The Kaoko Throttle Control is a friction device to hold throttle position on a motorcycle.
This can help alleviate cramps and pain on long-distance “superslab” rides.
It replaces the standard handlebar end weight or end cap.
The Kaoko Throttle Control installs easily and the manufacturer has versions for many different motorcycles.
It’s more intuitive and easier to use than most of the inexpensive plastic throttle holders we’ve tried.
Also, the Kaoko device is unobtrusive and made to match the handlebar end weight or end cap for each specific brand and model.
We have reviewed a couple of different throttle controls on webBikeWorld in the past.
For example, the aptly-named Motorcycle Cruise Control (review) is claimed to be “the only model-specific, plug and play, fully electronic, after-market motorcycle and all-terrain vehicle cruise control and ATV speed limiter kits in the world”.
It is a true cruise control because it maintains a constant speed when the bike is traveling up and down hills.
A throttle control is different and usually a friction-based device that holds the throttle in one position.
It must be adjusted on hills and the friction must be overcome to reduce throttle down to idle speed.
Installing a true cruise control system is not for the faint-of-heart and it’s probably best to buy an optional cruise control system with the motorcycle, if possible.
But, few motorcycles have a cruise control as an option, thus the relative popularity of friction-based and other types devices, from rubber O-rings to palm rests to friction clamps.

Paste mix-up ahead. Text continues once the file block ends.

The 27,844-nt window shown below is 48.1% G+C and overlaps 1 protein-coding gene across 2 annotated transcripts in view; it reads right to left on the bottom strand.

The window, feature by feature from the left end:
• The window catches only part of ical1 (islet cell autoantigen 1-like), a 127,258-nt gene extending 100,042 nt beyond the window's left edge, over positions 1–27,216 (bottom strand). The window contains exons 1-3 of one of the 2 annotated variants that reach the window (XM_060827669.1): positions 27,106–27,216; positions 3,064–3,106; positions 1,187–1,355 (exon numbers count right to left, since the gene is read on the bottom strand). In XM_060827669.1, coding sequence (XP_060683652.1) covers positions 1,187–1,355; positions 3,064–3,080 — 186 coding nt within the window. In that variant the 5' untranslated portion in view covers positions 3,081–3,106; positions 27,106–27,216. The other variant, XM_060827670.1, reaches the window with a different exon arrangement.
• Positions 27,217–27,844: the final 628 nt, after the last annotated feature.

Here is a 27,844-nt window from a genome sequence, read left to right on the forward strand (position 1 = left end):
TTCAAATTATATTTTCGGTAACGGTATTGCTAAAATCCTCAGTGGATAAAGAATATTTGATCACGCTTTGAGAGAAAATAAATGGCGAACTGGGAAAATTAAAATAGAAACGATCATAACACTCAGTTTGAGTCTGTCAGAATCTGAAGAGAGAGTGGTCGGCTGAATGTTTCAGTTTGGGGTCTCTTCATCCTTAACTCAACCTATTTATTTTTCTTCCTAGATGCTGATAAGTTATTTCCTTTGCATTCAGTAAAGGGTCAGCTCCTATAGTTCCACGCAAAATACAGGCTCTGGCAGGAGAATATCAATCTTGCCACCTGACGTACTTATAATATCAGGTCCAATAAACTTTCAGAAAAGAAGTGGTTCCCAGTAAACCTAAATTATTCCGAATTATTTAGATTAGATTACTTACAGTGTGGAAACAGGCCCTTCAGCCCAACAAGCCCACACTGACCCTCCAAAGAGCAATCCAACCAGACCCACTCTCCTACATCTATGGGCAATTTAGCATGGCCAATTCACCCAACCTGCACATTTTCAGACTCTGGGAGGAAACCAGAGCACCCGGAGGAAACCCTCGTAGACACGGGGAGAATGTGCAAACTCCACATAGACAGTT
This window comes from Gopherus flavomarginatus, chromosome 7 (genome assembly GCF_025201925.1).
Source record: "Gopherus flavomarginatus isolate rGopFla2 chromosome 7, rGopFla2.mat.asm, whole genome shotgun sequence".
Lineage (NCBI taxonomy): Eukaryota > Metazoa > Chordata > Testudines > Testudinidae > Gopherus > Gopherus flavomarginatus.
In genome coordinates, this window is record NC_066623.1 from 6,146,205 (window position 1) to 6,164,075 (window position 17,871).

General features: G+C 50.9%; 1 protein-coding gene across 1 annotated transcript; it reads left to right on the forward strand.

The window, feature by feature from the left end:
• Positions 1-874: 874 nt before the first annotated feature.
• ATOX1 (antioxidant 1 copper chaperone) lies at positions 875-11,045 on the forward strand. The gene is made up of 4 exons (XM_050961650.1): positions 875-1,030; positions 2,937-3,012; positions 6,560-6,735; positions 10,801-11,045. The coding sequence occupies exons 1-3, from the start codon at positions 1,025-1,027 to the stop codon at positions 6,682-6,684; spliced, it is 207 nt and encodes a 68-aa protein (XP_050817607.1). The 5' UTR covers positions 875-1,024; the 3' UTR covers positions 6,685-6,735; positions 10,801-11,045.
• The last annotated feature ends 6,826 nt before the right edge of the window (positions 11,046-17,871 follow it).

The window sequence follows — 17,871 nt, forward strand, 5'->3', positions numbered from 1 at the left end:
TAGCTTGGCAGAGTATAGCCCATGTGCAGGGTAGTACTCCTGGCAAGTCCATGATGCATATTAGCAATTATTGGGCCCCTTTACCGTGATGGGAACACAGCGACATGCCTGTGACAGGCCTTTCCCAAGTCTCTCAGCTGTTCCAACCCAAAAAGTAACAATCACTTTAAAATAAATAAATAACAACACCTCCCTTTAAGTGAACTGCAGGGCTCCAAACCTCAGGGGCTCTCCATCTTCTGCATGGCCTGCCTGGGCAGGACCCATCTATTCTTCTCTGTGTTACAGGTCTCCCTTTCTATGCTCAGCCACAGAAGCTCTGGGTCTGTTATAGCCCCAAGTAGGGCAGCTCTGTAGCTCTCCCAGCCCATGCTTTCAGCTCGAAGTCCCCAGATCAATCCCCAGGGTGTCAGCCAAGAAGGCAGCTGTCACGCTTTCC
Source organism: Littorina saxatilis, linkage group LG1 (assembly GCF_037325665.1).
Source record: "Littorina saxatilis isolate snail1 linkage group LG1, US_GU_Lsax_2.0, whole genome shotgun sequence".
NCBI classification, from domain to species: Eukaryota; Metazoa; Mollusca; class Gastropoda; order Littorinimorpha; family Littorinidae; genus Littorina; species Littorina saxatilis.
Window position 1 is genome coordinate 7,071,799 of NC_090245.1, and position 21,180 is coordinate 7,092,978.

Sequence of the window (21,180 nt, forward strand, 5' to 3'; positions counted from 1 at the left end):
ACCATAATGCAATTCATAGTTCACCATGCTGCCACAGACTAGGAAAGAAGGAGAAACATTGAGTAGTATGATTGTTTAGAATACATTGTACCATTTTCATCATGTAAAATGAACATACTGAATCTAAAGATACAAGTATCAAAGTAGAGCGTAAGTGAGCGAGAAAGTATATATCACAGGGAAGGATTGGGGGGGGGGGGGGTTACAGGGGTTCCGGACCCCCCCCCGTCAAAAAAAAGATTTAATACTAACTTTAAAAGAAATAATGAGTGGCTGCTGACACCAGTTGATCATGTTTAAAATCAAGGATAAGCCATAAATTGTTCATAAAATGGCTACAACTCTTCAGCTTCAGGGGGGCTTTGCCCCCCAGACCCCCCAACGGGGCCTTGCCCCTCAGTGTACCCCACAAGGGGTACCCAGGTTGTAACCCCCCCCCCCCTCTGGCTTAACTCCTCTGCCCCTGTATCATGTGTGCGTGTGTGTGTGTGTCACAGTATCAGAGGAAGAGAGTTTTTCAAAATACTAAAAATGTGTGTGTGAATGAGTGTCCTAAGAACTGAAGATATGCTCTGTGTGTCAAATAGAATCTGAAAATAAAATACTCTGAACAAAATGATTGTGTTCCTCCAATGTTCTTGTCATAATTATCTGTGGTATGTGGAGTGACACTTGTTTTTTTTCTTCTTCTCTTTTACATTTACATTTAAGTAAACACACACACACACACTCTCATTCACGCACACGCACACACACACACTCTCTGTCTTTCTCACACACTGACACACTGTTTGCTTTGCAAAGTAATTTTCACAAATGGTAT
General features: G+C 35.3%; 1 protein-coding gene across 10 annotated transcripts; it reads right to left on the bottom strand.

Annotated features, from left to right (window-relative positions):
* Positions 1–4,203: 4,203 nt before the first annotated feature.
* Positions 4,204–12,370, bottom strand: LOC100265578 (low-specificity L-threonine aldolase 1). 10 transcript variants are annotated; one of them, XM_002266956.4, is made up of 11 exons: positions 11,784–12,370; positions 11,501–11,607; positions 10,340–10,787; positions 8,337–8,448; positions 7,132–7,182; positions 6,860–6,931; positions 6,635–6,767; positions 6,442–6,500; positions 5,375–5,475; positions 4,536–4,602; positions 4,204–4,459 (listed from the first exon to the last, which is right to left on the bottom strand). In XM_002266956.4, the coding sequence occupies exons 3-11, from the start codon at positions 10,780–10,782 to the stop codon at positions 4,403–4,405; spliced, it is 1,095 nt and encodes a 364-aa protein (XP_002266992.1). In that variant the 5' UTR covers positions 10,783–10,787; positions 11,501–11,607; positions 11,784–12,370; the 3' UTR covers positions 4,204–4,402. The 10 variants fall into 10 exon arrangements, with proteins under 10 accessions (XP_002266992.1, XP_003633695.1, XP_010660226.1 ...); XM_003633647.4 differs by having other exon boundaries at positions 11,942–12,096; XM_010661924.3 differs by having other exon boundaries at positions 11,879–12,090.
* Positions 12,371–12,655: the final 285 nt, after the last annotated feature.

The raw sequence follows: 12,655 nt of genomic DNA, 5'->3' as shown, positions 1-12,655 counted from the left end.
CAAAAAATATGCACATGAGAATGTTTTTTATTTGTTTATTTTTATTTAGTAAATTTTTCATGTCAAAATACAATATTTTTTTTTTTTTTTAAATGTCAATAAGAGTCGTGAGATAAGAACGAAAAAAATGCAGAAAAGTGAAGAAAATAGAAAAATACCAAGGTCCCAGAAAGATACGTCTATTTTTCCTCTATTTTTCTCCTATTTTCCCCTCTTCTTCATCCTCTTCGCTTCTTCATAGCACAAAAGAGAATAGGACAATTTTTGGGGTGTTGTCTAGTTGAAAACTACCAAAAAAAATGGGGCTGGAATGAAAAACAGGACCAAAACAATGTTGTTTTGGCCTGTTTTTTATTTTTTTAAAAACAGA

I have a “Throttle Rocker” (review) hiding in a storage cabinet drawer somewhere in the garage, and I used it quite often with my BMW K75 about 10 years ago.
It does not hold the throttle but it can help relax the right hand on the throttle grip, which helps.
There are several similar devices to be found, including the Cramp Buster and BrakeAway, both of which were included in the Throttle Rocker review referenced above. And don’t forget the popularGoCruise Throttle Control (review), which was reviewed in 2011.
As an aside, I recently purchased another GoCruise for the BMW C 650 GT scooter (blog) but it disappeared before I had a chance to try it. I laid it on the seat and took off on the scooter…and that was that.
I ordered another and quickly installed it before I lost it too!
Kaoko has been making throttle controls for many years. I’m not sure what the word “Kaoko” means; in American slang, kaoko is sometimes used to describe something that is “really nice or perfect”.
Kaoko Cruise Controls is based in South Africa, so I’m wondering if the company was named for the Kaokoveld, a region of Namibia? Although the distance between the two is better than 2,000 kilometers…
[UPDATE: From the Kaoko website: “The Kaokoveld, one of the last remaining true wildernesses areas on earth, was the inspiration for the company’s name.”]